Sharing the feedback that matters
What is the difference between constructive and deconstructive feedback?
What we hear most often when referring to receiving feedback is constructive feedback, whether it comes from our parents, relatives, friends, or our boss at work. Constructive feedback is intended to highlight opportunity areas that we may have that we need to work on in order to improve personally and/or improve our professional performance to advance in our careers. Failure to act on the constructive feedback received typically results in lack of progress in our professional and/or personal life, which in turn yields a greater job dissatisfaction due to lack of progress or advancement, or lack of pay level desired. It works the same way in our life outside of professional arena. For example, if someone is recommending you exercise more, eat healthier or stop stoking, and you choose to ignore their recommendation and feedback despite them explaining all the positive outcomes of taking recommended actions, the results you should expect to see are negative. Lack of action equals to lack of result. So, constructive feedback is very important for us to receive and act on in order to continue to grow personally and professionally.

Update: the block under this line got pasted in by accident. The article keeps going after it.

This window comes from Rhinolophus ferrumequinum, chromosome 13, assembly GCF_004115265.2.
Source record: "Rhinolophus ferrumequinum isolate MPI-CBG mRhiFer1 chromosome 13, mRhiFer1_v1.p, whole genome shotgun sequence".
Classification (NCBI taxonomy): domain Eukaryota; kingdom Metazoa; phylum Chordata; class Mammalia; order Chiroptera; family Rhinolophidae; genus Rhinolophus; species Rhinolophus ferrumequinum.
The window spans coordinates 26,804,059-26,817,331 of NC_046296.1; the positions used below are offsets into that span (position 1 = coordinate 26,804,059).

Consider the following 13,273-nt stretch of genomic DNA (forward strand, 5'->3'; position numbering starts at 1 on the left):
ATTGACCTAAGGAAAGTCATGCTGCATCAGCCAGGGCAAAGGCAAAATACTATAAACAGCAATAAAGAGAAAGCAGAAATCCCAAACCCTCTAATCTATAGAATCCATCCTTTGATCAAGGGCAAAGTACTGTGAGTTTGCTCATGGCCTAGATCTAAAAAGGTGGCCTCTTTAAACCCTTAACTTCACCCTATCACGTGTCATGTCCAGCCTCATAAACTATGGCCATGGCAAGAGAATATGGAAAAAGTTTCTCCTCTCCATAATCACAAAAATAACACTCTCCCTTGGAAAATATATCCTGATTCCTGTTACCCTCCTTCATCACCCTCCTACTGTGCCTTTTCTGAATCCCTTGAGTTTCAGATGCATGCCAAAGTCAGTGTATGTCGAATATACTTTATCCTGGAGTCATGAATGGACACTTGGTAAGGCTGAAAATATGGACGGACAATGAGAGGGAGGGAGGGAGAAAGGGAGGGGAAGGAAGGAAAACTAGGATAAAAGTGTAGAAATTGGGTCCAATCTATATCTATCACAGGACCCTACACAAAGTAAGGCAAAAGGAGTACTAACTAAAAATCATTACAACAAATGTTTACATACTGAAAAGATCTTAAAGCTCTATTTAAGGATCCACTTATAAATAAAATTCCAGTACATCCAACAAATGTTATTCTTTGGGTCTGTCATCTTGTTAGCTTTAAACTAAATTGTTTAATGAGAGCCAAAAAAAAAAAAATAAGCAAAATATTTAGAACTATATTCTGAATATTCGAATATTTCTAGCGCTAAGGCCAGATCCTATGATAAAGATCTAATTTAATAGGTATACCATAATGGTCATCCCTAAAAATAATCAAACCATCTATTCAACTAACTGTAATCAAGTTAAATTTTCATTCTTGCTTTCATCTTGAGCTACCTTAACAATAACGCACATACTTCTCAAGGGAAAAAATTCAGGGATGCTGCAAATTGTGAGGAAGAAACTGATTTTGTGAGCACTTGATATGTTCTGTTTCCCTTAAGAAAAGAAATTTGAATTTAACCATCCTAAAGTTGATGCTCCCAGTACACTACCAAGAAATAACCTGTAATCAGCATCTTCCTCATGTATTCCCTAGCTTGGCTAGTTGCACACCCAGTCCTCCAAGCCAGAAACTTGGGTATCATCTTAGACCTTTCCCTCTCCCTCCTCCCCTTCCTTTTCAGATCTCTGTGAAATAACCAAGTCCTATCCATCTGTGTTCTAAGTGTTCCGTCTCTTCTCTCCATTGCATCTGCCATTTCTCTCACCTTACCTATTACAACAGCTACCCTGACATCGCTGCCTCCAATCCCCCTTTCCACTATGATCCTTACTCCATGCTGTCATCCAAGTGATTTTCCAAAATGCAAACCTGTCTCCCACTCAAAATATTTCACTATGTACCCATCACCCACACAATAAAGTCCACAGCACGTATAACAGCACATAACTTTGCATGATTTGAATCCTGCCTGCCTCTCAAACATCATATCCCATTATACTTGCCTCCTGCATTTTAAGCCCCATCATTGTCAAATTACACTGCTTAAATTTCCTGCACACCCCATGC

What is deconstructive feedback? Is it needed and why does it exist?
Deconstructive feedback is the complete, opposite of constructive. Meaning, when someone is sharing a deconstructive feedback with you, it is not intended to help you improve or get better at something, it is to discourage you from trying, pointing all the things that you are doing wrong or why you cannot succeed, and not sharing any ways to help you to overcome any opportunity areas that you may have. So, does the deconstructive feedback help you in any way? Of course not, all it does is discourage you from finding a way to improve and learn and keeping you where you are without taking any action. Sometimes, we may receive deconstructive feedback from other people without them even realizing that the feedback that they are sharing is not helping us in any way and, instead, discouraging us from trying to work harder and more effectively. Just like with constructive feedback, deconstructive feedback could be received in non-professional setting. For example, when someone you know is telling you that you should think about eating healthier, but do not share any ways or tips how you can do so, the feedback you receive does not help you, and instead all it does is demotivates you even more to look for a healthier food items. Therefore, deconstructive feedback serves no purpose unless it is combined with constructive feedback element, helping you and showing you how a specific behaviors or opportunities can be improved by you.
Remember, when sharing any feedback with another person at home or at work, make sure that the feedback you are sharing is constructive in nature and is designed to help the person receiving feedback to improve or get better at something, not demotivate and discourage them. Think about what you want to share, write it out if needed, and make sure that message you are about to share brings value to another person with each interaction.
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